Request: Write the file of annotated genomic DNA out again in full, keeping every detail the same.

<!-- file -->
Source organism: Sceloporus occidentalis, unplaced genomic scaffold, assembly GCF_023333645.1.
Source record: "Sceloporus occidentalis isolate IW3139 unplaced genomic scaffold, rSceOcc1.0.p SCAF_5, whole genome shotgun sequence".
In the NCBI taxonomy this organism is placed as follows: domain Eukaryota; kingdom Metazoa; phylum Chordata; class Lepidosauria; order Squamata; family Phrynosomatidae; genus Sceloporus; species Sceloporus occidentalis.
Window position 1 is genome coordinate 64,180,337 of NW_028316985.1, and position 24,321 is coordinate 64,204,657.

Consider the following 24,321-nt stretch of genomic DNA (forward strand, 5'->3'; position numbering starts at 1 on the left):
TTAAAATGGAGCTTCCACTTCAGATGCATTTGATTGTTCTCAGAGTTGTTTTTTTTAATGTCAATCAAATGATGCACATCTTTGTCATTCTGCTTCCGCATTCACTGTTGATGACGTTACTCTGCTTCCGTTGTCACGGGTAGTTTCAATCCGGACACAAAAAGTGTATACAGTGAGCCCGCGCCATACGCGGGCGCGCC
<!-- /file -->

Source organism: Sceloporus occidentalis, unplaced genomic scaffold, assembly GCF_023333645.1.
Source record: "Sceloporus occidentalis isolate IW3139 unplaced genomic scaffold, rSceOcc1.0.p SCAF_5, whole genome shotgun sequence".
In the NCBI taxonomy this organism is placed as follows: domain Eukaryota; kingdom Metazoa; phylum Chordata; class Lepidosauria; order Squamata; family Phrynosomatidae; genus Sceloporus; species Sceloporus occidentalis.
Window position 1 is genome coordinate 64,180,337 of NW_028316985.1, and position 24,321 is coordinate 64,204,657.

Consider the following 24,321-nt stretch of genomic DNA (forward strand, 5'->3'; position numbering starts at 1 on the left):
TTAAAATGGAGCTTCCACTTCAGATGCATTTGATTGTTCTCAGAGTTGTTTTTTTTAATGTCAATCAAATGATGCACATCTTTGTCATTCTGCTTCCGCATTCACTGTTGATGACGTTACTCTGCTTCCGTTGTCACGGGTAGTTTCAATCCGGACACAAAAAGTGTATACAGTGAGCCCGCGCCATACGCGGGCGCGCC